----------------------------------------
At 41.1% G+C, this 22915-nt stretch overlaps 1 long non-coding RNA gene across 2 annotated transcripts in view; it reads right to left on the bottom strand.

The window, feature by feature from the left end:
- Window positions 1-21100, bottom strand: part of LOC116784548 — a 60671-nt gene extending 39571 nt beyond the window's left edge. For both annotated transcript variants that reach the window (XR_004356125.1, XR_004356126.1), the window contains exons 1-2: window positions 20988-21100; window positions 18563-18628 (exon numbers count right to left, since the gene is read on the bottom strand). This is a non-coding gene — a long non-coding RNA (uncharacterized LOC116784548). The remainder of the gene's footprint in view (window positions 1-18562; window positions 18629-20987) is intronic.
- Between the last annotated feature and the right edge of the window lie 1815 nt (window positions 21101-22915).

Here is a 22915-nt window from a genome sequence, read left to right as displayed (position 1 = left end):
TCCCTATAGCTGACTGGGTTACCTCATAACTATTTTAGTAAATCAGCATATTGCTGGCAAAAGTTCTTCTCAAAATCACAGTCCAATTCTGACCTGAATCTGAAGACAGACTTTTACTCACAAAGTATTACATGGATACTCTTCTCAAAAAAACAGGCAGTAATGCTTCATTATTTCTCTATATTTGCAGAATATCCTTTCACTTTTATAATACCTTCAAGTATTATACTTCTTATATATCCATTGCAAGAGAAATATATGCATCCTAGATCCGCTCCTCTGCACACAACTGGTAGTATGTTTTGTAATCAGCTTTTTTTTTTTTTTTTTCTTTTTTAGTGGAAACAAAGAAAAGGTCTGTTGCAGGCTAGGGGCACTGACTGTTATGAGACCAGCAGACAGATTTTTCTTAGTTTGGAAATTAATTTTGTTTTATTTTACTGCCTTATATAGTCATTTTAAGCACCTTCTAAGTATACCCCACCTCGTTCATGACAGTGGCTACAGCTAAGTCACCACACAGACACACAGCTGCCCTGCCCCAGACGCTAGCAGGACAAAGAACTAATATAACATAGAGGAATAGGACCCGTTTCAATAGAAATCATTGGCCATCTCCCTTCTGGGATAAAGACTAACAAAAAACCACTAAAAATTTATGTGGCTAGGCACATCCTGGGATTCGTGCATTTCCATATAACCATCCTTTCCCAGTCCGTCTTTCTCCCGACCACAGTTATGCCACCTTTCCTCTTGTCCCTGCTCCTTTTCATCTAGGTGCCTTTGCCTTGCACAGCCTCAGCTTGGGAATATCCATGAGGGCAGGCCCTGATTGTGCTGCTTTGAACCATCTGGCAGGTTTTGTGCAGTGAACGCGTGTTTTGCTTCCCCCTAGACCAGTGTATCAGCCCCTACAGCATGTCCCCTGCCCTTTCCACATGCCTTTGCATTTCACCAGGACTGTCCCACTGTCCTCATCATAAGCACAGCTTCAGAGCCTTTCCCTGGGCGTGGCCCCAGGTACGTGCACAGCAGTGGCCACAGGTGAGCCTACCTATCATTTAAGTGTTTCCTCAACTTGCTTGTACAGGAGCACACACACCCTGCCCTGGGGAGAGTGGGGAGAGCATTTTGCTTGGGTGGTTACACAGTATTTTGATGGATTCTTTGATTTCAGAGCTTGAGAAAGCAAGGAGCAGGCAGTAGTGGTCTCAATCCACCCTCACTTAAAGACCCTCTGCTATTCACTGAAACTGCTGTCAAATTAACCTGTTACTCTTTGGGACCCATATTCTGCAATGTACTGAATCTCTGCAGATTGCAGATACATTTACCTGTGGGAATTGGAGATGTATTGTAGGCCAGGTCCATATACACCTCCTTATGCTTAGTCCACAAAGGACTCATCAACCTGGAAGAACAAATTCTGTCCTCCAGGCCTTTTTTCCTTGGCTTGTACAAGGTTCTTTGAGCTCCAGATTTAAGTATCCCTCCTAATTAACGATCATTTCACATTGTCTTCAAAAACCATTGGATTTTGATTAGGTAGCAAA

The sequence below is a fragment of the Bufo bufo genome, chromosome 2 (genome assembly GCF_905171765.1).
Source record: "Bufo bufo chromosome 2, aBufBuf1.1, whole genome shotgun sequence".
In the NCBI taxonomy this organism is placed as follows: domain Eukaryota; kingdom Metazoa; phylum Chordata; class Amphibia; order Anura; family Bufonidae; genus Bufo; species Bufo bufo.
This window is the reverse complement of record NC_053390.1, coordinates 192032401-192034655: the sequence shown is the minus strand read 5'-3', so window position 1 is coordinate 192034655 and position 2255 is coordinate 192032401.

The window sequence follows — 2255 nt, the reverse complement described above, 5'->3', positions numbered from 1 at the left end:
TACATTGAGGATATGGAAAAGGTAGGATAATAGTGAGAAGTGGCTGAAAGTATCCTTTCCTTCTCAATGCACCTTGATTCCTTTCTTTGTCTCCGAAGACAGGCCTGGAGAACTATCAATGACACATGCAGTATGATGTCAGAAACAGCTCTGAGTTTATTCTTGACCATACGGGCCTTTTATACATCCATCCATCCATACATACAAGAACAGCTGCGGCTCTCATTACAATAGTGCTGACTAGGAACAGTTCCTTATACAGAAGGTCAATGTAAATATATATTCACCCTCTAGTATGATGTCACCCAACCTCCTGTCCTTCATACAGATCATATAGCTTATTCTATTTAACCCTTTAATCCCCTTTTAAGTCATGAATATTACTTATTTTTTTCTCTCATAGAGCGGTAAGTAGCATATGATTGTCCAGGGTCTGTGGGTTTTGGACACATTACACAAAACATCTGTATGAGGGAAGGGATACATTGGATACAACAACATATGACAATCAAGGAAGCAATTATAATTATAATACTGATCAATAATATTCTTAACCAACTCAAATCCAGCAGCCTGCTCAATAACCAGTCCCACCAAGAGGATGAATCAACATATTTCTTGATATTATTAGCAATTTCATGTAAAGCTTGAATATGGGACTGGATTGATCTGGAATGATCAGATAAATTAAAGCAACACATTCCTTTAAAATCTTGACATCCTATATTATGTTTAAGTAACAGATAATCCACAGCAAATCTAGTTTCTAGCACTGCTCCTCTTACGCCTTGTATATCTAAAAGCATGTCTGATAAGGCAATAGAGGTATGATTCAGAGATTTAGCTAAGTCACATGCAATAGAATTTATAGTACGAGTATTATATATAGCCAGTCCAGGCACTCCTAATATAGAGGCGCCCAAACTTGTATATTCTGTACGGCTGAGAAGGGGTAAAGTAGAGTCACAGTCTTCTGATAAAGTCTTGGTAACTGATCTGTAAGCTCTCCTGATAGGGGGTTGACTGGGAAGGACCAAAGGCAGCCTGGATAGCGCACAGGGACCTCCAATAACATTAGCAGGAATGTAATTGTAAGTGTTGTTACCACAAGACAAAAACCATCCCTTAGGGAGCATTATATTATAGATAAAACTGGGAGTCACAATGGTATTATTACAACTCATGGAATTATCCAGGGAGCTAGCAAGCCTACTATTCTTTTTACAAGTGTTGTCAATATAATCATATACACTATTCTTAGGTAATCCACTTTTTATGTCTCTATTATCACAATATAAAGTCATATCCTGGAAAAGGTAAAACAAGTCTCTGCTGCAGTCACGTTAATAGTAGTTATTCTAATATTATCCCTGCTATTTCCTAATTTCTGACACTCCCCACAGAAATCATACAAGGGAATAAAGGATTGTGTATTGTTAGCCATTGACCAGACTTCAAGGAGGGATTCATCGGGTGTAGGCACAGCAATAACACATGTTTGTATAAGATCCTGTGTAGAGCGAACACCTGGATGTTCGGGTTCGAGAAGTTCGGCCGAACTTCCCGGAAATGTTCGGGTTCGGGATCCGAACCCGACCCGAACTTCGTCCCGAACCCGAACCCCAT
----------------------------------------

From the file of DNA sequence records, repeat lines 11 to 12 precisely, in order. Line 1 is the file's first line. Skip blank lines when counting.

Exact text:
The window sequence follows — 2255 nt, the reverse complement described above, 5'->3', positions numbered from 1 at the left end:
TACATTGAGGATATGGAAAAGGTAGGATAATAGTGAGAAGTGGCTGAAAGTATCCTTTCCTTCTCAATGCACCTTGATTCCTTTCTTTGTCTCCGAAGACAGGCCTGGAGAACTATCAATGACACATGCAGTATGATGTCAGAAACAGCTCTGAGTTTATTCTTGACCATACGGGCCTTTTATACATCCATCCATCCATACATACAAGAACAGCTGCGGCTCTCATTACAATAGTGCTGACTAGGAACAGTTCCTTATACAGAAGGTCAATGTAAATATATATTCACCCTCTAGTATGATGTCACCCAACCTCCTGTCCTTCATACAGATCATATAGCTTATTCTATTTAACCCTTTAATCCCCTTTTAAGTCATGAATATTACTTATTTTTTTCTCTCATAGAGCGGTAAGTAGCATATGATTGTCCAGGGTCTGTGGGTTTTGGACACATTACACAAAACATCTGTATGAGGGAAGGGATACATTGGATACAACAACATATGACAATCAAGGAAGCAATTATAATTATAATACTGATCAATAATATTCTTAACCAACTCAAATCCAGCAGCCTGCTCAATAACCAGTCCCACCAAGAGGATGAATCAACATATTTCTTGATATTATTAGCAATTTCATGTAAAGCTTGAATATGGGACTGGATTGATCTGGAATGATCAGATAAATTAAAGCAACACATTCCTTTAAAATCTTGACATCCTATATTATGTTTAAGTAACAGATAATCCACAGCAAATCTAGTTTCTAGCACTGCTCCTCTTACGCCTTGTATATCTAAAAGCATGTCTGATAAGGCAATAGAGGTATGATTCAGAGATTTAGCTAAGTCACATGCAATAGAATTTATAGTACGAGTATTATATATAGCCAGTCCAGGCACTCCTAATATAGAGGCGCCCAAACTTGTATATTCTGTACGGCTGAGAAGGGGTAAAGTAGAGTCACAGTCTTCTGATAAAGTCTTGGTAACTGATCTGTAAGCTCTCCTGATAGGGGGTTGACTGGGAAGGACCAAAGGCAGCCTGGATAGCGCACAGGGACCTCCAATAACATTAGCAGGAATGTAATTGTAAGTGTTGTTACCACAAGACAAAAACCATCCCTTAGGGAGCATTATATTATAGATAAAACTGGGAGTCACAATGGTATTATTACAACTCATGGAATTATCCAGGGAGCTAGCAAGCCTACTATTCTTTTTACAAGTGTTGTCAATATAATCATATACACTATTCTTAGGTAATCCACTTTTTATGTCTCTATTATCACAATATAAAGTCATATCCTGGAAAAGGTAAAACAAGTCTCTGCTGCAGTCACGTTAATAGTAGTTATTCTAATATTATCCCTGCTATTTCCTAATTTCTGACACTCCCCACAGAAATCATACAAGGGAATAAAGGATTGTGTATTGTTAGCCATTGACCAGACTTCAAGGAGGGATTCATCGGGTGTAGGCACAGCAATAACACATGTTTGTATAAGATCCTGTGTAGAGCGAACACCTGGATGTTCGGGTTCGAGAAGTTCGGCCGAACTTCCCGGAAATGTTCGGGTTCGGGATCCGAACCCGACCCGAACTTCGTCCCGAACCCGAACCCCAT